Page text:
CARACAS, Nov 6 (Reuters) - Venezuelan bond prices tumbled on Monday while those of state oil company PDVSA were mixed, affected by speculation that the government of President Nicolas Maduro could halt payments on sovereign bonds while maintaining payment on PDVSA debt.
The OPEC member country’s cash-strapped government invited creditors to a Nov. 13 meeting in Caracas on Friday, after announcing plans to potentially restructure some $60 billion in bonds.
Venezuela’s 2018N bond, the country’s next sovereign maturity, was down 31.125 points to a bid price of 34. Meanwhile, several PDVSA bonds were rising, with the benchmark 2022 rising 2.000 points to a bid price of 32.
“Some people thought that the refinancing announcement is only going to affect the Republic and not PDVSA,” said an executive from a local fund that invests in Venezuelan debt, who asked not to be identified. Three other investors who also hold the country’s paper said they saw similar patterns.
PDVSA owns oil refineries in the United States that could be targets for seizure in case of corporate default, while Venezuela has fewer known assets and thus is perceived as facing fewer consequences to defaulting, the sources said.
PDVSA has already pledged 50.1 percent of shares in its U.S. refining subsidiary Citgo as collateral to holders of its 2020 bond, and has put up the remainder as collateral on a loan from Russia’s Rosneft. That suggests PDVSA’s assets might not be sufficient to cover close to $30 billion in outstanding bonds.
Neither Venezuela’s Information Ministry nor PDVSA responded to requests for comment.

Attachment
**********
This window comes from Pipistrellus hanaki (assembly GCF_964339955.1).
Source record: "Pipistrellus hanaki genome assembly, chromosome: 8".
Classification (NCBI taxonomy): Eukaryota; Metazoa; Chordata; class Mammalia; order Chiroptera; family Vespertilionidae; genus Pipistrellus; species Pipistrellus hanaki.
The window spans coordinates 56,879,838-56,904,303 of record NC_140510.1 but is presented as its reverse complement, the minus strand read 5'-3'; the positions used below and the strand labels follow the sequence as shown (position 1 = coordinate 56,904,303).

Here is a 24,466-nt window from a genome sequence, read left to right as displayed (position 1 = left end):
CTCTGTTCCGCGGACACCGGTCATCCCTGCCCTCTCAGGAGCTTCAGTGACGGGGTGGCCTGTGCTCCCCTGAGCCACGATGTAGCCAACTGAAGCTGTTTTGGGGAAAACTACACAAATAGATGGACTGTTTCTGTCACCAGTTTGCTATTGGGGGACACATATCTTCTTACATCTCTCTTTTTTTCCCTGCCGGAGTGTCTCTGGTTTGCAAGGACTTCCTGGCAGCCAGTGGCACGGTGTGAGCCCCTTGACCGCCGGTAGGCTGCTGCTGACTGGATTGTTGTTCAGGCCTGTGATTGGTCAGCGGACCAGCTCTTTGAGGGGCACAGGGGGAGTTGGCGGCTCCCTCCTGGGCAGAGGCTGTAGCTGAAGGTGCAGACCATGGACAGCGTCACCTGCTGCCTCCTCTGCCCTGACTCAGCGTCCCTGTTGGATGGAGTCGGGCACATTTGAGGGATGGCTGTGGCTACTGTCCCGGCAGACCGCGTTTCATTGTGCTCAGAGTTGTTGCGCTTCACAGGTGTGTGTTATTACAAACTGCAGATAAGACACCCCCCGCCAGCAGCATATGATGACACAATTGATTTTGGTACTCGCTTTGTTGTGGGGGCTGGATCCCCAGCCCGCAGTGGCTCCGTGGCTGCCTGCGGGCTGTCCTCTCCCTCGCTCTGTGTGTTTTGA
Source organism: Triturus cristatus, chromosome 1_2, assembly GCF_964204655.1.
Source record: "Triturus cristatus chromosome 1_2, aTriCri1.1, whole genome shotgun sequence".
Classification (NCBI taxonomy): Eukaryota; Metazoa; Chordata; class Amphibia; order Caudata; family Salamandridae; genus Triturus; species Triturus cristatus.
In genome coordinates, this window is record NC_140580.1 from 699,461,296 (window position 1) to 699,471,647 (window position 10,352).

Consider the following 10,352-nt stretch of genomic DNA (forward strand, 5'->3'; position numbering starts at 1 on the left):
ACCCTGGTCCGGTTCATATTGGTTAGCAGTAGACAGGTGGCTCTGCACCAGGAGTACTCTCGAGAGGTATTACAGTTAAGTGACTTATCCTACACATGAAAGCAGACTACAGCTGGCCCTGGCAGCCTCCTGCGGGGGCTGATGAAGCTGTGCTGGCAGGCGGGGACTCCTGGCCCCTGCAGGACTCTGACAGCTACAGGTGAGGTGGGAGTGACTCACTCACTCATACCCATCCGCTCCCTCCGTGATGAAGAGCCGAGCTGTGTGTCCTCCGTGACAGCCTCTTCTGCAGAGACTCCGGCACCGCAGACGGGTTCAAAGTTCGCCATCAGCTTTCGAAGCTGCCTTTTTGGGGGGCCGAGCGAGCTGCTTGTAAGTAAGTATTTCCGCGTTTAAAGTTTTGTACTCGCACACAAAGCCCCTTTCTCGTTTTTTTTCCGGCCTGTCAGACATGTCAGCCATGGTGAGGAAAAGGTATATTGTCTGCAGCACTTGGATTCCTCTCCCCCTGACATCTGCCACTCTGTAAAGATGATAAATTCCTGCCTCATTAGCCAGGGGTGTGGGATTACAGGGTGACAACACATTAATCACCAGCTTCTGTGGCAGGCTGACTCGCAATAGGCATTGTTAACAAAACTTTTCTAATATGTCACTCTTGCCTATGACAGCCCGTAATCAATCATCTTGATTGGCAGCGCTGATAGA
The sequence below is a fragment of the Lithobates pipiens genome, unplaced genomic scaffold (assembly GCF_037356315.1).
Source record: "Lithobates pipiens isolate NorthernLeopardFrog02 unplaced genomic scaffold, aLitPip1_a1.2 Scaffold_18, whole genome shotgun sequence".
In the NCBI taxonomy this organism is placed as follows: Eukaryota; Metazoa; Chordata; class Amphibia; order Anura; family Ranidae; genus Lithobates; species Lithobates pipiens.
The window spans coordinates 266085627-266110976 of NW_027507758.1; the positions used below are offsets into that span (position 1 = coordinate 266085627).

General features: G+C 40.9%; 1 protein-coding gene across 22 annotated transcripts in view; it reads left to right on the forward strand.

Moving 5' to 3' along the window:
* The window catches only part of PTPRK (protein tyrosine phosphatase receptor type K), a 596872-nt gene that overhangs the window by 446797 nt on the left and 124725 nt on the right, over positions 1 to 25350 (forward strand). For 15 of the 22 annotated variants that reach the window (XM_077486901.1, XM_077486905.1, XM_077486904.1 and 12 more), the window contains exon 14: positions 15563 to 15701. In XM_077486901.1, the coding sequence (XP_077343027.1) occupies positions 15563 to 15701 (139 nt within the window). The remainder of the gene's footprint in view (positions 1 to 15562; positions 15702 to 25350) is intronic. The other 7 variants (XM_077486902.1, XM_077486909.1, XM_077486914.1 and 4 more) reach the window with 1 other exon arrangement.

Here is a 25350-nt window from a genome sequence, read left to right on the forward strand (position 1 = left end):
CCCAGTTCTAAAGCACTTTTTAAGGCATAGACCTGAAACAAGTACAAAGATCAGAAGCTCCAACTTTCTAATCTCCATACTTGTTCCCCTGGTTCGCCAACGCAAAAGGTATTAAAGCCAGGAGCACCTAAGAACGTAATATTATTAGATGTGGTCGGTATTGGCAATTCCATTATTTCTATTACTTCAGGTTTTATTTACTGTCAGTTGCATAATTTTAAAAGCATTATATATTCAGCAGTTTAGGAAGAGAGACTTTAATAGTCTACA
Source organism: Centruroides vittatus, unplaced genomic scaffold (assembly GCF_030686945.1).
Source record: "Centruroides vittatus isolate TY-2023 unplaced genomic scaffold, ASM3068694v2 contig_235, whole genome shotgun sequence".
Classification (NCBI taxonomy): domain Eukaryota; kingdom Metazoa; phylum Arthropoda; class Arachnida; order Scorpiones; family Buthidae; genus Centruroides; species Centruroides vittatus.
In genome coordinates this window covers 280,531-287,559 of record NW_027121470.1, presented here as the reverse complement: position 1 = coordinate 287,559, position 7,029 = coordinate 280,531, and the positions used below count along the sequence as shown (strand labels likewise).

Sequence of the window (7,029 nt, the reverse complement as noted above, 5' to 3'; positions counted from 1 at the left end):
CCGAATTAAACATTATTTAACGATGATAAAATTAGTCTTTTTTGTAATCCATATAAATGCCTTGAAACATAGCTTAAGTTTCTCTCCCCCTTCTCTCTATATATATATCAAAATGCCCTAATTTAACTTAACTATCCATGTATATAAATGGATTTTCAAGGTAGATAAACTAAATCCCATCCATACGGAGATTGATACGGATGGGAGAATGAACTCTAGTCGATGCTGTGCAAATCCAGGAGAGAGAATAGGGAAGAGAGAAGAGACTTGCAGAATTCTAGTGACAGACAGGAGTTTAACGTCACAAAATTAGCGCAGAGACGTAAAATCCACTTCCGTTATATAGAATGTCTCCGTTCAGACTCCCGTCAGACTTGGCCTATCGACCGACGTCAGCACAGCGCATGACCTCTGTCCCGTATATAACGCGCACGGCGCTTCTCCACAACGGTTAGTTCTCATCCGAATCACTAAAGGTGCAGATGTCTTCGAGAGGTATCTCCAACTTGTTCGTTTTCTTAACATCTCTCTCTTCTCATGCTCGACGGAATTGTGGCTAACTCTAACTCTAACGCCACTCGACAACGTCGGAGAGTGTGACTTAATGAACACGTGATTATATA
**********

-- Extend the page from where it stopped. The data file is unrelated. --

One fund manager said the discussion of a partial default strategy by Maduro was still speculative.
“On balance I think people are reading too much into it,” said the fund manager, who asked not to be identified. “Every single statement around restructuring has mentioned PDVSA as well as the sovereign.”
Investors remain confused by Maduro’s announcement that his government will continue to pay but that it will also refinance and restructure debts. The latter options are all but impossible given U.S. sanctions against Caracas that block U.S. citizens from acquiring newly-issued Venezuelan debt.
Many believe Maduro’s announcement was meant to pave the way for default, because the country’s debt burden has left it desperately short of basic goods such as food and medicines - spurring malnutrition and preventable diseases.
Venezuela and PDVSA together have around $60 billion in outstanding bonds, according to Thomson Reuters data, and owe some $1.6 billion in bond service and delayed bond interest payments by the end of the year.
Next year’s service is close to $9 billion, of which $6 billion must be paid by Venezuela.
Investors are still waiting for a $1.2 billion payment on PDVSA’s 2017N bond that came due last week. Officials last week said they had initiated the payment.
Such payments have been increasingly slowed, as banks worry about doing business with PDVSA following the U.S. sanctions. (Reporting by Corina Pons and Brian Ellsworth in Caracas and Sujata Rao-Coverly in London, Editing by Rosalba O‘Brien)